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Spontaneous Zero-Field Cooling Exchange Bias in Ni–Co–Mn–Sn Metamagnetic Heusler Sputtered Film

Institute of Nanoscience and Nanotechology, National Center for Scientific Research “Demokritos”, 15310 Agia Paraskevi, Greece
Department of Electricity & Electronics, University of the Basque Country (UPV/EHU), 48080 Bilbao, Spain
Basque Center for Materials, Applications and Nanostructures “BCMaterials”, 48940 Leioa, Spain
Ikerbasque—Basque Foundation for Science, 48009 Bilbao, Spain
Authors to whom correspondence should be addressed.
Nanomaterials 2021, 11(9), 2188;
Received: 13 May 2021 / Revised: 16 August 2021 / Accepted: 19 August 2021 / Published: 26 August 2021
(This article belongs to the Special Issue Synthesis, Development and Characterization of Magnetic Nanomaterials)


Metamagnetic off-stoichiometric Heusler alloys are actively being investigated because of their great potential as magnetocaloric materials. These properties are intimately related to the nanoscale homogeneity of their magnetic properties, mainly due to a strong influence of the nature of the exchange interactions between Mn atoms on the magnetism of the alloys. In this work, a spontaneous exchange bias phenomenon on a Ni–Co–Mn–Sn metamagnetic Heusler sputtered film is presented and studied in detail. More particularly, a series of DC magnetization curves measured as a function of the temperature demonstrates that the system exhibits canonical spin glass-like features. After a careful study of the field-cooling and zero-field-cooling curves measured on this system, the existence of magnetic inhomogeneities is inferred, as a consequence of the competition between ferromagnetic and antiferromagnetic exchange interactions between Mn atoms. Further AC susceptibility measurements on this system demonstrate that the underlying exchange bias phenomenon can be attributed to a magnetic clusters model based on superferromagnetic-like interactions present in the film. These findings suggest that the spontaneous exchange bias exhibited by the studied system is a consequence of the formation of this superferromagnetic-like state.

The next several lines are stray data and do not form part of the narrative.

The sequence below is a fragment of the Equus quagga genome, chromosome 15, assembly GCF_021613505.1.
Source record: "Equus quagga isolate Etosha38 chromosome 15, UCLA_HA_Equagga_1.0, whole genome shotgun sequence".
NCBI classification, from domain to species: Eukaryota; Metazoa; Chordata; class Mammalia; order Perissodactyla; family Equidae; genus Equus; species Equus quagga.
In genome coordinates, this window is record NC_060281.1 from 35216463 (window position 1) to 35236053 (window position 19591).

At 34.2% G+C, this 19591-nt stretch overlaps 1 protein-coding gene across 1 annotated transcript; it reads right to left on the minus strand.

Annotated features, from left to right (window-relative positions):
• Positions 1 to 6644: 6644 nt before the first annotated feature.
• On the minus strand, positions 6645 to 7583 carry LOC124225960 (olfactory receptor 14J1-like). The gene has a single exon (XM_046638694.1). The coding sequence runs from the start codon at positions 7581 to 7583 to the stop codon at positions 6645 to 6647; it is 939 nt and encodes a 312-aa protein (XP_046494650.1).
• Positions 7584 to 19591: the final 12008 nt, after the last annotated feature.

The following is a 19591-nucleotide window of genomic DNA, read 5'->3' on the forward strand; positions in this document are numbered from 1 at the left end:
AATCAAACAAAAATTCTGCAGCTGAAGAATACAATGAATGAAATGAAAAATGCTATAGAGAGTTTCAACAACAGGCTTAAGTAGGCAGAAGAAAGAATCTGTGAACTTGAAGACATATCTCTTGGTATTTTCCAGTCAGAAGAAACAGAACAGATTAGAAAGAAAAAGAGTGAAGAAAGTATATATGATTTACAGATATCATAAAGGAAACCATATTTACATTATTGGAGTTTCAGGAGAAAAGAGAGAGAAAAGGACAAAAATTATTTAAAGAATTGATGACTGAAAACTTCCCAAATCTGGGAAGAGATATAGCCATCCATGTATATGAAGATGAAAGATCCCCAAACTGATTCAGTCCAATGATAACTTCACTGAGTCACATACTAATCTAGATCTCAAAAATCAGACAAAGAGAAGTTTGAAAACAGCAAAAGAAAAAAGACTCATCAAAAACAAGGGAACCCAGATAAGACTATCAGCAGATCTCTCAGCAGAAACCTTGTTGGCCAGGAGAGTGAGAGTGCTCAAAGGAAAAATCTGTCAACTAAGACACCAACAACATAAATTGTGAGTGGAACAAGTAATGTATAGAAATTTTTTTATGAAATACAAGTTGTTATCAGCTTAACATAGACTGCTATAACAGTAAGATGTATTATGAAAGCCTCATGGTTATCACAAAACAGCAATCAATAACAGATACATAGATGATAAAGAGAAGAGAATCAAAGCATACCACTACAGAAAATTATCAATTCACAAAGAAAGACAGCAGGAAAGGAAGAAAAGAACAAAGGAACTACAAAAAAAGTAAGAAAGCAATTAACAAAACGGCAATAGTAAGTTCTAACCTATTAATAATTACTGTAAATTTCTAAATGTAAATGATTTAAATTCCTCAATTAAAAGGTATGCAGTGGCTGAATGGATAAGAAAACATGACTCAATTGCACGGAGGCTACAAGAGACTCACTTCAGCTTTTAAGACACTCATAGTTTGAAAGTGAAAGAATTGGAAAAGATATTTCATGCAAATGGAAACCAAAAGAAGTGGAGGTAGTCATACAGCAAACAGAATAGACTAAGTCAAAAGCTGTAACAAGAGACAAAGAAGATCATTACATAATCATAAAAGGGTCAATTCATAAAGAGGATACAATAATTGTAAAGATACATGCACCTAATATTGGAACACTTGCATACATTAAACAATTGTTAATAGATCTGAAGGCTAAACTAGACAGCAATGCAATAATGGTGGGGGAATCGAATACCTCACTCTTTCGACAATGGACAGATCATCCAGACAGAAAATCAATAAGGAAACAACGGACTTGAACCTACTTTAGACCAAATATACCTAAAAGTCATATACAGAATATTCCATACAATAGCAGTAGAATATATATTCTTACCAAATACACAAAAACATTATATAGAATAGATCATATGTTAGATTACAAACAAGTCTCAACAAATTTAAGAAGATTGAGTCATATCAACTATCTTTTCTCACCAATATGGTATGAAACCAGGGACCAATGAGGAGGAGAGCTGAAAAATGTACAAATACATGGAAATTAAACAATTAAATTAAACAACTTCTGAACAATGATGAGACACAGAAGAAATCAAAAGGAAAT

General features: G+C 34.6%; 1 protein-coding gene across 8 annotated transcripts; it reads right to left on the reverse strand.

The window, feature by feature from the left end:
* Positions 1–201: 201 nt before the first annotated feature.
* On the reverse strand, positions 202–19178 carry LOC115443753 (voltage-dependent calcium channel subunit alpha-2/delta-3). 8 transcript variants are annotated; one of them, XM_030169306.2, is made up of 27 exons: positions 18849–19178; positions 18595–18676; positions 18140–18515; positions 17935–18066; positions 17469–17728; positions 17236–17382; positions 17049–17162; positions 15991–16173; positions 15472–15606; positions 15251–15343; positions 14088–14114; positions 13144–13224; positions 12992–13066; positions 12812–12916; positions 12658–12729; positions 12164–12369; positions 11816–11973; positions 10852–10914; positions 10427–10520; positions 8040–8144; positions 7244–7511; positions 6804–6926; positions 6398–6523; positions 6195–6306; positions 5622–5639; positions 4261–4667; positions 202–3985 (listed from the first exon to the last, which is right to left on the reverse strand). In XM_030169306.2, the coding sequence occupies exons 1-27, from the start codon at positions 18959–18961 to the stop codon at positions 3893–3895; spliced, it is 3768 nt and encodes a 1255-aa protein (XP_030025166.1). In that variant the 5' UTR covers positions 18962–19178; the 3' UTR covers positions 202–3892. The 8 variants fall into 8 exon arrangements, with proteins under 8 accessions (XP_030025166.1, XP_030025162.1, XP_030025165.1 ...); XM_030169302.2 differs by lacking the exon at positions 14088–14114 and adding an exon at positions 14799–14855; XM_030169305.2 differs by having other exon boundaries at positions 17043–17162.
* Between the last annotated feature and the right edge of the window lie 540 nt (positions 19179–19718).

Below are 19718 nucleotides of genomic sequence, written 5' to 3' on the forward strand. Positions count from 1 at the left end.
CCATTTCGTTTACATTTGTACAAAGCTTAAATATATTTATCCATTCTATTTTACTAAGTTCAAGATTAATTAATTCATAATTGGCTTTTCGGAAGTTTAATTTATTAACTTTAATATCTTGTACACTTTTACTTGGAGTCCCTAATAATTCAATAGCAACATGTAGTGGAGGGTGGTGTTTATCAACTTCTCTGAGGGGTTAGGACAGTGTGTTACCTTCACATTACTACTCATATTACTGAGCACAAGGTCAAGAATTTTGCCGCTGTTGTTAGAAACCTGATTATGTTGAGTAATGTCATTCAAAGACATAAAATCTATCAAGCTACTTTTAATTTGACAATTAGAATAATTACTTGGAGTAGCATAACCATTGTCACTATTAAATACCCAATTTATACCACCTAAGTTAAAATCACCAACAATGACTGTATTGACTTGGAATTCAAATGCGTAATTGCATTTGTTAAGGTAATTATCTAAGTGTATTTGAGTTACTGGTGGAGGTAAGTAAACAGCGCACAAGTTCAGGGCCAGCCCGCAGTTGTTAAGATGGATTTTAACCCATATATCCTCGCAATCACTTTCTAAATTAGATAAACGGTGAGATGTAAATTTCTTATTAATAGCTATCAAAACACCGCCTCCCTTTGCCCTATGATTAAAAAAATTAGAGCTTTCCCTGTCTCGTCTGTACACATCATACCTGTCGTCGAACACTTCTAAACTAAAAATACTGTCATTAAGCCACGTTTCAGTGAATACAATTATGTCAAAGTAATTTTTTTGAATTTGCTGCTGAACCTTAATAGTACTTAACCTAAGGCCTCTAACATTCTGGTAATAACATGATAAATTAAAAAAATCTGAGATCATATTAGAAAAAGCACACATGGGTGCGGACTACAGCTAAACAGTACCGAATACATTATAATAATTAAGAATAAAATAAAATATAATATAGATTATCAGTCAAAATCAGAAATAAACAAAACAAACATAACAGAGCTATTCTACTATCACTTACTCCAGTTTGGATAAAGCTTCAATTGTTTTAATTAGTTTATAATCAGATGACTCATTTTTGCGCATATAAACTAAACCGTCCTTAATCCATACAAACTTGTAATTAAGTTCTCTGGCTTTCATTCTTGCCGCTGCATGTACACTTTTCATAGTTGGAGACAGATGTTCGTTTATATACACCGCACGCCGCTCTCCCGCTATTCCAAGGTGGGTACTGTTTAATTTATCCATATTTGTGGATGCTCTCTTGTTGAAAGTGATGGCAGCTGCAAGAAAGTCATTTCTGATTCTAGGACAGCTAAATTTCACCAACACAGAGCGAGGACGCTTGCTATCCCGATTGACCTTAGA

1. Introduction

Recently, Ni50Mn25+xSn25−x metamagnetic off-stoichiometric Heusler alloys (X2YZ, where X = Ni, Y = Mn and Z = Sn) have attracted the attention of the scientific community due to their magnetocaloric properties [1,2,3,4] which are closely related to the nanoscale magnetic homogeneity [5,6,7,8]. The latter is caused by the sensitivity of Mn exchange interactions to interatomic distances and local symmetry [9,10,11,12,13].